With more than 500 surveillance cameras already on campus, more could be on the way
Central Michigan University has 546 cameras installed campus-wide and plans to add more as new buildings open.Vice President of Information Technology Roger Rehm said there are plans to install 15 to 20 new cameras in the graduate student housing buildings and more could be on the way to the College of Medicine and proposed biosciences building.
"The university has made a commitment to provide basic surveillance capabilities for all future facilities, so there are plans to provide cameras for both CMED and the biosciences (buildings)," Rehm said via email. "(It's) too early for details on these projects, though."
Details about new cameras are in the planning stages, and CMU Police Chief Bill Yeagley said the police department is involved in the planning.
"Every time there is a new building, we get to make recommendations. In the planning stages, before ground is ever broken, we make our recommendations," he said. "Then, like any other building project, the planners have to balance out all the different recommendations that have been made about the building and make it fit their budget."
Though the police department doesn't get to decide exactly where the cameras go and how many there will be, the university follows their suggestions well, according to Yeagley.
"My experiences have been that we will make recommendations, and, on certain occasions, they may cut back or not follow all the recommendations, but they have never ignored them," he said. "The university has been very receptive to fulfilling all of the recommendations we have made, and they have followed all of our recommendations to date."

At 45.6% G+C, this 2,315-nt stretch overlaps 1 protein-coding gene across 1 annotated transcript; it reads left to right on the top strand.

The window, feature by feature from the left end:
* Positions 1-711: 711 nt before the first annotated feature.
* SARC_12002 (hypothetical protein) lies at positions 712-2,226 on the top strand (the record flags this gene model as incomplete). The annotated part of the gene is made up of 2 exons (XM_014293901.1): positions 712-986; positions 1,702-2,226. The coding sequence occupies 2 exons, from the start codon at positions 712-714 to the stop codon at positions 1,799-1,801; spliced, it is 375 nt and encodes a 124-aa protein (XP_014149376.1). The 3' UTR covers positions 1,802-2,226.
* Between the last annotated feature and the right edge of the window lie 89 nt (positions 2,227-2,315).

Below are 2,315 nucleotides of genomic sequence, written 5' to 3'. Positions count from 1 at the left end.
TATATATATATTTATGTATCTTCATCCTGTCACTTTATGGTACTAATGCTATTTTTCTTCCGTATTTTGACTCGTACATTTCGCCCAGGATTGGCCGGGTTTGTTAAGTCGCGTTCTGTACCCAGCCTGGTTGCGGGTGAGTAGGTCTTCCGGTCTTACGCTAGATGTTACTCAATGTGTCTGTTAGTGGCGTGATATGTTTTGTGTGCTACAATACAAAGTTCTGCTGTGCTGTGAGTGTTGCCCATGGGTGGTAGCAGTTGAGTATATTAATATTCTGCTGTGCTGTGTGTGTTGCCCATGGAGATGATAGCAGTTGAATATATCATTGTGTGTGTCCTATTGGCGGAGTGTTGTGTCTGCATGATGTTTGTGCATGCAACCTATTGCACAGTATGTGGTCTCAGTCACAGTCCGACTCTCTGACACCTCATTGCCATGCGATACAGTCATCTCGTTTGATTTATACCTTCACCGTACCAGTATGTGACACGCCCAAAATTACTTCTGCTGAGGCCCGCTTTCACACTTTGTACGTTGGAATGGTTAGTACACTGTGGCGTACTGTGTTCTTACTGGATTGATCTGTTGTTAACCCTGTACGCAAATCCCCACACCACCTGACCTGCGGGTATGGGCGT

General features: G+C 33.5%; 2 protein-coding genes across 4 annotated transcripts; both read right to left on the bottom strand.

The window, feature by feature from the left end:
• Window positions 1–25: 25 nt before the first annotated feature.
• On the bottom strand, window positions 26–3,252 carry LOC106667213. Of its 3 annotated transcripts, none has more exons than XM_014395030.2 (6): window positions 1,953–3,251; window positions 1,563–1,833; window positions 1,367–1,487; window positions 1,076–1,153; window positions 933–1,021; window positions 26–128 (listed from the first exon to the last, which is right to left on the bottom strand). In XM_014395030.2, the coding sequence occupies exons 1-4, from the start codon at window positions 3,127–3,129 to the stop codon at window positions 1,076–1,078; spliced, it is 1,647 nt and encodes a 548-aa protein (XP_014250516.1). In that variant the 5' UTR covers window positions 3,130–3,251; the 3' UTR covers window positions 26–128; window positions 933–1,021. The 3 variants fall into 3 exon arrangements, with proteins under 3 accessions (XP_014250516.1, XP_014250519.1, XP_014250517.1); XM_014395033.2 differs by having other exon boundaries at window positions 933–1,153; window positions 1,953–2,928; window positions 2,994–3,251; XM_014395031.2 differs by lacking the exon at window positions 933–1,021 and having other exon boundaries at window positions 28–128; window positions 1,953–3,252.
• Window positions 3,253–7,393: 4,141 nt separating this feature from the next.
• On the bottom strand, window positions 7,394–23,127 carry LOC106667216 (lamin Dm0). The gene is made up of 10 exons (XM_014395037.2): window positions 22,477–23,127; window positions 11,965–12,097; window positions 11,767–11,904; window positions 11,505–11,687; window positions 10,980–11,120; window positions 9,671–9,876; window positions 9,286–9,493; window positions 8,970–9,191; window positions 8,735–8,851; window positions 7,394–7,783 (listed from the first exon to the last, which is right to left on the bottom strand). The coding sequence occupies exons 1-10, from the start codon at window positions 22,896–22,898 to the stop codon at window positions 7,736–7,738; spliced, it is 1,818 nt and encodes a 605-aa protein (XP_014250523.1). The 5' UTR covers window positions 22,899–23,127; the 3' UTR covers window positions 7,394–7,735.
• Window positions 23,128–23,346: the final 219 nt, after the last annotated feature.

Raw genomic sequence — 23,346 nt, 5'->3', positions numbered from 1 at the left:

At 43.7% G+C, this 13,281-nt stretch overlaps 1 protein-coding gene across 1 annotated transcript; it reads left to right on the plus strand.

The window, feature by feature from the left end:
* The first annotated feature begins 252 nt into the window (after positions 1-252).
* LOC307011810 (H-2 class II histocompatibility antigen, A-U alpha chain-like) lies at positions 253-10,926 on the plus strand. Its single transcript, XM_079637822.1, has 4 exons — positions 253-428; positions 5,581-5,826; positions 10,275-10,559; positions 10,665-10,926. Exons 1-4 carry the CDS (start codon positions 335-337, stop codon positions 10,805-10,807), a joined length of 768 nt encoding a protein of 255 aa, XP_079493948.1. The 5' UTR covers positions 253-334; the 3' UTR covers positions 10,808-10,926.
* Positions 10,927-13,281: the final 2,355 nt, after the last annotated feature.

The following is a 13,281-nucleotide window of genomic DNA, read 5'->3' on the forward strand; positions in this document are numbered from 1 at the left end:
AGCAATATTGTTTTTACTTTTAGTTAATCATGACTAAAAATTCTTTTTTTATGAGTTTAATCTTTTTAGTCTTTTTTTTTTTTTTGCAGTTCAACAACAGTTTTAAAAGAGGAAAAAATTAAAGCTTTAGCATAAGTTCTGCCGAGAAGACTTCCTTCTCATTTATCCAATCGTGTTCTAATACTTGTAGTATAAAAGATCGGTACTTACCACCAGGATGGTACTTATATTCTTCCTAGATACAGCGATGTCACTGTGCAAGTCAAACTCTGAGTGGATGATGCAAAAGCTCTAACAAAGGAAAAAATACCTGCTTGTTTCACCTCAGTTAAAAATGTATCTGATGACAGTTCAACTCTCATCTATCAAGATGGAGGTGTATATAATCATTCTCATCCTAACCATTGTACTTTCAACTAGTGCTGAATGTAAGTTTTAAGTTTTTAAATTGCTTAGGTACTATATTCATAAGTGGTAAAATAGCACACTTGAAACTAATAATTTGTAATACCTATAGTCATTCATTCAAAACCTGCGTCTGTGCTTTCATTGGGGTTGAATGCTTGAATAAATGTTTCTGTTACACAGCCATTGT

As an example, Yeagley said if the department recommends 100 cameras, the university will usually fulfill or come close to fulfilling that suggestion.
He admitted more cameras would not totally stop crime on campus, but they would have a part in deterring crime.
"Some people understand there are cameras, so they won't commit crimes in those areas, because they don't want to get caught," he said. "I know from experience the cameras have that impact, and when people know they are on camera, they might not commit a crime."
More cameras might seem like more security, but Yeagley said the cameras are not monitored by somebody every hour of the day.
"I don't want people to think we have all these cameras on campus, and we have someone assigned to watch what's going on every day of the week," he said. "That is simply not the case. I don't want to give people a false sense of security."
Planning for new cameras isn't completely the police department's job; the IT department is also involved with planning where new cameras will go.
"We sit in on the building planing meetings. Typically, what happens for cameras is that we work between the building owner, the person in charge of the building project and the police to figure out what are we doing, where do the cameras go, and how (to) set it up," Rehm said. "That's our role in this entire process."
The university has shown its commitment to security cameras by installing more than 500 cameras in the last eight years. At a price of $500 per camera, the current camera inventory plus support system to date has cost roughly $500,000, as previously reported by Central Michigan Life. Cameras are scattered across campus in locations such as the Bovee University Center, Park Library, parking lots and academic buildings.
Yeagley said the camera system is working well.
"It depends what people believe the camera's jobs are. From my perspective, they are absolutely doing their job," he said. "Their job is two-fold: One is to provide forensic evidence after an event has occurred. The other job they do is make people think twice about committing a crime"